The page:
Chill And Assertive Self-Driving Modes Added To Its Cars By Tesla

An assertive driving mode has been added to Tesla’s automatic driver assist technology.

The setting will drive more closely behind other vehicles, change lanes more frequently, avoid leaving the overtaking lane, and conduct rolling stops.

Human driver behavior like this is frequently criticized by safety organizations.

One automotive safety expert, however, believes that it is sometimes safer for an automated system to be more assertive, like a human driver, rather than being unduly cautious.

In Tesla’s October update, the three driving profiles – calm, average, and forceful – were added for the first time. However, due to other concerns, that update was shortly pulled, but the driving profiles feature has now been restored.

The Verge initially reported of a screenshot of the update uploaded on Twitter by David Zipper, a technology writer and visiting fellow at Harvard Kennedy School.

“Your Model X will have a smaller follow distance, do more frequent speed lane changes, will not exit passing lanes, and may perform rolling stops,” the assertive mode says.

Some social media users have criticized the list of behaviors as being unsafe.

However, Matthew Avery of Thatcham Research in the United Kingdom believes that well-designed autonomous systems are theoretically safer than human drivers since they eliminate human mistakes.

As a result, if a more assertive driving style promotes more drivers to use self-driving systems than a cautious style, it could result in a net increase in safety.

“If we want widespread adoption of automation, drivers are going to expect the vehicle to do and make the decisions that you would do as a human driver, not some very benign and very safe algorithm,” he explained.

Human drivers frequently come to a stalemate, such as when one must pull over in a single-lane country road or at a four-way intersection, and one must make the first move. It’s possible that two exceedingly cautious automated automobiles will both wait for the other to act.

“This is what the manufacturers are trying to learn at the moment,” Mr Avery explained.

“So, a degree of being slightly less cautious, If that means more people use the systems more of the time because they feel that they’re more human-like, that’s a good thing.”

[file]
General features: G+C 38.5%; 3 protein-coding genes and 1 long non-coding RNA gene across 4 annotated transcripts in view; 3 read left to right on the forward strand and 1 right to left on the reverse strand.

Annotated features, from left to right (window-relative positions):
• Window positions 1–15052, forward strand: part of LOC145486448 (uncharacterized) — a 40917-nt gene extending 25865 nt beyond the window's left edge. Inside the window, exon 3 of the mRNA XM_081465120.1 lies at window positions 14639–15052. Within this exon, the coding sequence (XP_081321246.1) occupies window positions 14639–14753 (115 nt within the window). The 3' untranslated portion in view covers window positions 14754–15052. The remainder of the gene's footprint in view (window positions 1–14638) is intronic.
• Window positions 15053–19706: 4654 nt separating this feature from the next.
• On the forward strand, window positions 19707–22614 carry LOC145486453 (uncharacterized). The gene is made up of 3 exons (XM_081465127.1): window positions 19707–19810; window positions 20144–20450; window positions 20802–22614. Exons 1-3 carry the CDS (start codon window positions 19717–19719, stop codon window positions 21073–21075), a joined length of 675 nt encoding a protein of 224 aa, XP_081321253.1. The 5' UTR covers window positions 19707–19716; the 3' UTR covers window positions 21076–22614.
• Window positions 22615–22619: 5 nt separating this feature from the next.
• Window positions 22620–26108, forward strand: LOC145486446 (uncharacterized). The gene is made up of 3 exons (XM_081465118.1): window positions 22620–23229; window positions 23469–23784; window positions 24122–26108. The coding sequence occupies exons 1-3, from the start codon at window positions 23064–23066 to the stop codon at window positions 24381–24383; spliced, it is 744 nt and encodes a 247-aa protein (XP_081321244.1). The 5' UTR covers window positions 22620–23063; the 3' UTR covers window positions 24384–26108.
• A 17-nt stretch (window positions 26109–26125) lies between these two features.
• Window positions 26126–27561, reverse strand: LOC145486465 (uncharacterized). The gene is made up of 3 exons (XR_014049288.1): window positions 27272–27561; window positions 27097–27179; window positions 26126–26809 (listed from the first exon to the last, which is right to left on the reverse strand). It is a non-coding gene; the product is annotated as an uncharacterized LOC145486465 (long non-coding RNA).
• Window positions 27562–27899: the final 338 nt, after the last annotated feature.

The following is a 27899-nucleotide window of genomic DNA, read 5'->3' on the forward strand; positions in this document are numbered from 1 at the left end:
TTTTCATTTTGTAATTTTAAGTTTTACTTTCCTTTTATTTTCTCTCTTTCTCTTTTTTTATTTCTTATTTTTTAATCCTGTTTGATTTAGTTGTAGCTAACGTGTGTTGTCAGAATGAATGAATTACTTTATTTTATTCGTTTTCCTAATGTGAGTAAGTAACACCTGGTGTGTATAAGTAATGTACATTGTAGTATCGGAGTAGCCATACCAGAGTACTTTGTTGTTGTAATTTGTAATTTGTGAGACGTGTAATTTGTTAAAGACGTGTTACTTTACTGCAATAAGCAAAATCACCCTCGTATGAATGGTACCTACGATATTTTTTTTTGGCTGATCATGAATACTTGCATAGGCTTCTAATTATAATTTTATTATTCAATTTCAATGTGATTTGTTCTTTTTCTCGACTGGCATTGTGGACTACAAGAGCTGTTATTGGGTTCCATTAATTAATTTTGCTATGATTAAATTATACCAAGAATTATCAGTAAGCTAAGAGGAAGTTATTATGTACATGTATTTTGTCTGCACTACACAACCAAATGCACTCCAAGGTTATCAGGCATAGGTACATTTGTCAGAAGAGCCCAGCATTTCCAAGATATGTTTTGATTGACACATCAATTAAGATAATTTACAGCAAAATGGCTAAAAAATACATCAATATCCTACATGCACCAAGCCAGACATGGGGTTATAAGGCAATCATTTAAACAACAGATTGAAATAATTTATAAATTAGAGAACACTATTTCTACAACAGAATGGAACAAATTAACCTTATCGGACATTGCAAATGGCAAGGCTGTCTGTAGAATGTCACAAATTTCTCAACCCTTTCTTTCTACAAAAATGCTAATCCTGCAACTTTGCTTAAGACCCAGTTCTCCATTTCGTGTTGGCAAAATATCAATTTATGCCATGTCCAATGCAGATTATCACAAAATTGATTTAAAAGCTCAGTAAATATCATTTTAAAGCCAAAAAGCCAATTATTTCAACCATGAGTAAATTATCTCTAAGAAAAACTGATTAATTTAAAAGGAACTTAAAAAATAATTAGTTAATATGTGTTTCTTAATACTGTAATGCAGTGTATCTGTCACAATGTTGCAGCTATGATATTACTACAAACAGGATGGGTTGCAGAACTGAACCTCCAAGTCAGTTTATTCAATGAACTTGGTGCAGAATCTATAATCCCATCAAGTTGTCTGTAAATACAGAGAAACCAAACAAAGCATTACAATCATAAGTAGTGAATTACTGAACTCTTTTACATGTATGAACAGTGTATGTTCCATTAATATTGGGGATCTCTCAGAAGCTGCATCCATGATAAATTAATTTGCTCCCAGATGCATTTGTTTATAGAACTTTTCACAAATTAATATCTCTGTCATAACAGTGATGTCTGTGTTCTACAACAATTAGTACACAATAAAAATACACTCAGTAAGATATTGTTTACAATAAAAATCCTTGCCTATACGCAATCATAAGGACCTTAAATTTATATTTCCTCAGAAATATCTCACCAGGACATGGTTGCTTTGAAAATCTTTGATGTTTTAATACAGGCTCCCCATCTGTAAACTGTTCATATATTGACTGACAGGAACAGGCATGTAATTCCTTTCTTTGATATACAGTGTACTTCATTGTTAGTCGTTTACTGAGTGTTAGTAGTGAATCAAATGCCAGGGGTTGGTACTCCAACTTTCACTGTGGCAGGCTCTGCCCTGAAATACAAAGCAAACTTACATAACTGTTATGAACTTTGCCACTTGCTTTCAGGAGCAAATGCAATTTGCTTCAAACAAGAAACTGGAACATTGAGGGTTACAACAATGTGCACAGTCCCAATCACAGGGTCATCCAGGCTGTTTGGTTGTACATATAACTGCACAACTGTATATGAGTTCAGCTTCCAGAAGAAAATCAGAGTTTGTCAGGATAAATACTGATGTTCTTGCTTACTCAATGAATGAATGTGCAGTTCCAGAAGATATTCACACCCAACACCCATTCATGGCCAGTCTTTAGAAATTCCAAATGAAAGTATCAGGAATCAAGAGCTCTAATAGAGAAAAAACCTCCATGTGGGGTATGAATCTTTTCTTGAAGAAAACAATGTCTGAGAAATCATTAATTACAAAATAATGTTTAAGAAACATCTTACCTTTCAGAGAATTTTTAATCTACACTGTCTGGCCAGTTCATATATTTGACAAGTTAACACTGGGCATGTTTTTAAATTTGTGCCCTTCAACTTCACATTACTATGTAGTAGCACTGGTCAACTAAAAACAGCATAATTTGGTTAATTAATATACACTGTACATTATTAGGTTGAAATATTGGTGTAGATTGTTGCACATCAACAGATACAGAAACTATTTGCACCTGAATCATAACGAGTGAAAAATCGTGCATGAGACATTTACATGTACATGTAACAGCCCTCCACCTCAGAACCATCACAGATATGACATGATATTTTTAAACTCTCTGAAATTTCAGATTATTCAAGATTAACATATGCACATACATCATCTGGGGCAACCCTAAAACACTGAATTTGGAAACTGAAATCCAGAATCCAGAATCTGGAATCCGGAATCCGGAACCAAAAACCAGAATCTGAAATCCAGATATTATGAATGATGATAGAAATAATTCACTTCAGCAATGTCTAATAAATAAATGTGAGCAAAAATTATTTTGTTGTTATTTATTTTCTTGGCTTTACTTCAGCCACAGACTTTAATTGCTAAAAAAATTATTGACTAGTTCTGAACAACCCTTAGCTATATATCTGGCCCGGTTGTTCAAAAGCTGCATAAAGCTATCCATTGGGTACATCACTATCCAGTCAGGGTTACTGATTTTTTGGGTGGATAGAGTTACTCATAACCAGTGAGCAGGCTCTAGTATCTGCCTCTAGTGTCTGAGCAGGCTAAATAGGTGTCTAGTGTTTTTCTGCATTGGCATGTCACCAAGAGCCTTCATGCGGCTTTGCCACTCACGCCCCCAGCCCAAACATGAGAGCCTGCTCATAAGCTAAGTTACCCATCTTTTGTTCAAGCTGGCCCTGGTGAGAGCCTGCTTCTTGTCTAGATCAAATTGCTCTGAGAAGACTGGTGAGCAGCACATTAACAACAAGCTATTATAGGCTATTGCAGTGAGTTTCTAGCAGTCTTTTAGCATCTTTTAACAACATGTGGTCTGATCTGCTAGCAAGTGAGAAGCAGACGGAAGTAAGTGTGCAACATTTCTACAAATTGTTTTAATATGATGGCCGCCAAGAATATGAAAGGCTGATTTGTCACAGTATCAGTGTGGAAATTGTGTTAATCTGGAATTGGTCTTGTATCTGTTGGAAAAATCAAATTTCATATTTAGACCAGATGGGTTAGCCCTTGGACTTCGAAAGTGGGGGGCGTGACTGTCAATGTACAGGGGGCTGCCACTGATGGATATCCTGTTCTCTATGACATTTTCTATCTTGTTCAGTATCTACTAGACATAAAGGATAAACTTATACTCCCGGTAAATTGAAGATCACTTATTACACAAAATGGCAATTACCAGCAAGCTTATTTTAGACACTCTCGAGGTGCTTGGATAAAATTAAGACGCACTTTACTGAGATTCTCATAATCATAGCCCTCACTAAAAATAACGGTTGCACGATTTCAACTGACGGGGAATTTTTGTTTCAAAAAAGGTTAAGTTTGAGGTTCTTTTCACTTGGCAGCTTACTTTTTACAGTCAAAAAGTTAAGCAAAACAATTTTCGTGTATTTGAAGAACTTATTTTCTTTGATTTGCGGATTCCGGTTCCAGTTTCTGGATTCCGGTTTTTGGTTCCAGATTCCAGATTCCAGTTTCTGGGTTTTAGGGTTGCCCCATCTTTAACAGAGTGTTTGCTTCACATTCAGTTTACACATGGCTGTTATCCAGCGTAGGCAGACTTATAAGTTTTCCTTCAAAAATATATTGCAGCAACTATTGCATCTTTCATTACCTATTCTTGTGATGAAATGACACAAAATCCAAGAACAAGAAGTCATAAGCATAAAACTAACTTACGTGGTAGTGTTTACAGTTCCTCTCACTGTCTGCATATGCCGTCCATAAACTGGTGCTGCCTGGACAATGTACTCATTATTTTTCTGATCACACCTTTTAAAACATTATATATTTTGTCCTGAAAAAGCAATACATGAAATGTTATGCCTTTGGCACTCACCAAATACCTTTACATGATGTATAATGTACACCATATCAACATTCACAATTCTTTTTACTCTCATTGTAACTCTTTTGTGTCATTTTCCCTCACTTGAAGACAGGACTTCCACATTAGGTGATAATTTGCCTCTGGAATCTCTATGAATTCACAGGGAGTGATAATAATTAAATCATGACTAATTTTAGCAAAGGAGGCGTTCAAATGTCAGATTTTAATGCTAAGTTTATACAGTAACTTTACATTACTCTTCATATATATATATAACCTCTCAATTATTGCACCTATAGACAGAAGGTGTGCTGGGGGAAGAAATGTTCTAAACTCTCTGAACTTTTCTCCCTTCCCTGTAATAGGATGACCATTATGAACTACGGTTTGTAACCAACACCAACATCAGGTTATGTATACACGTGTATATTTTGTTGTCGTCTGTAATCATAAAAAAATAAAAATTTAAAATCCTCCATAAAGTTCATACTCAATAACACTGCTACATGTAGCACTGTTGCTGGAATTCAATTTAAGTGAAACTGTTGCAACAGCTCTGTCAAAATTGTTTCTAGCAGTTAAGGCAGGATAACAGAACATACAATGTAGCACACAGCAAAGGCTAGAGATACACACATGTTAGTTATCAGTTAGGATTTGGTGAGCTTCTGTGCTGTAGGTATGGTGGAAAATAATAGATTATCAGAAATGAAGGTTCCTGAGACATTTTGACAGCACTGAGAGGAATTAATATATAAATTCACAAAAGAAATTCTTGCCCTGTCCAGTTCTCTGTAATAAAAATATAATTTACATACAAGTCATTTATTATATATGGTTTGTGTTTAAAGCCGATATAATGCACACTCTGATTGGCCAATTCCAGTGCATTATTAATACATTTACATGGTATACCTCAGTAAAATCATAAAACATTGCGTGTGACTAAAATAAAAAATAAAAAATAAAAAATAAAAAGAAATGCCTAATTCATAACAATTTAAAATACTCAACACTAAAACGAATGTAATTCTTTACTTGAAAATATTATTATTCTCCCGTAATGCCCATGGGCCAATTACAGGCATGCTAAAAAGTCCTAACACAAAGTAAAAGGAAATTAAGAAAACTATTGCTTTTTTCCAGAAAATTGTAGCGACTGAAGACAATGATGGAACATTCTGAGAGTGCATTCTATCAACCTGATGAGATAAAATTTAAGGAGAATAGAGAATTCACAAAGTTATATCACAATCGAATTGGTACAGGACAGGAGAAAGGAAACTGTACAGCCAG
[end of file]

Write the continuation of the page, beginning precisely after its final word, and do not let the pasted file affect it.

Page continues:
However, he cautioned that it will depend on how “aggressive” the system is, and that it must avoid aggressive driving.

“It’s a fine line between assertive and aggressive, but definitely there are situations when automation going through some very basic rules will eventually sort of stop because it just can’t progress,” he said.

“I don’t think we’re there yet. I don’t think the technology is sophisticated enough.”

Failure to come to a full halt at a stop line is not legal in many jurisdictions, and it can result in a driver’s licence being revoked. Many drivers simply come to a slow crawl – or a rolling halt – as a matter of habit, but this is a dangerous strategy.

Both Tesla’s average and forceful modes appear to contain these. The car’s description that it “would not exit passing lanes” appears to be in violation of some area rules.

Tesla’s “Full Self-Driving” function is presently only available as part of a limited test in the United States.

However, in the United States, where people drive on the right, numerous states have made it unlawful to leave the right lane unless overtaking. Similarly, the Highway Code in the United Kingdom states that drivers should always stay in the left lane unless overtaking, and should return to the left lane when it is safe to do so.

It’s unclear whether Tesla’s algorithm would account for national or state-level changes in overtaking lane laws, or what the term “rolling stops” implies with relation to stop signs.

The company’s media relations department has been abolished, and it no longer responds to press inquiries.

Tesla’s so-called complete self-driving technology has drawn a lot of attention, with crashes and events involving the technology receiving a lot of media attention.

Despite its name, it is not considered self-driving technology, but rather a driver aid function akin to other car manufacturers’ lane assist technology. On a five-point scale of automated systems, it is at level two.

Tesla owners must always be in control of their vehicles and alert, ready to take over in an emergency.

(Adapted from BBC.com)

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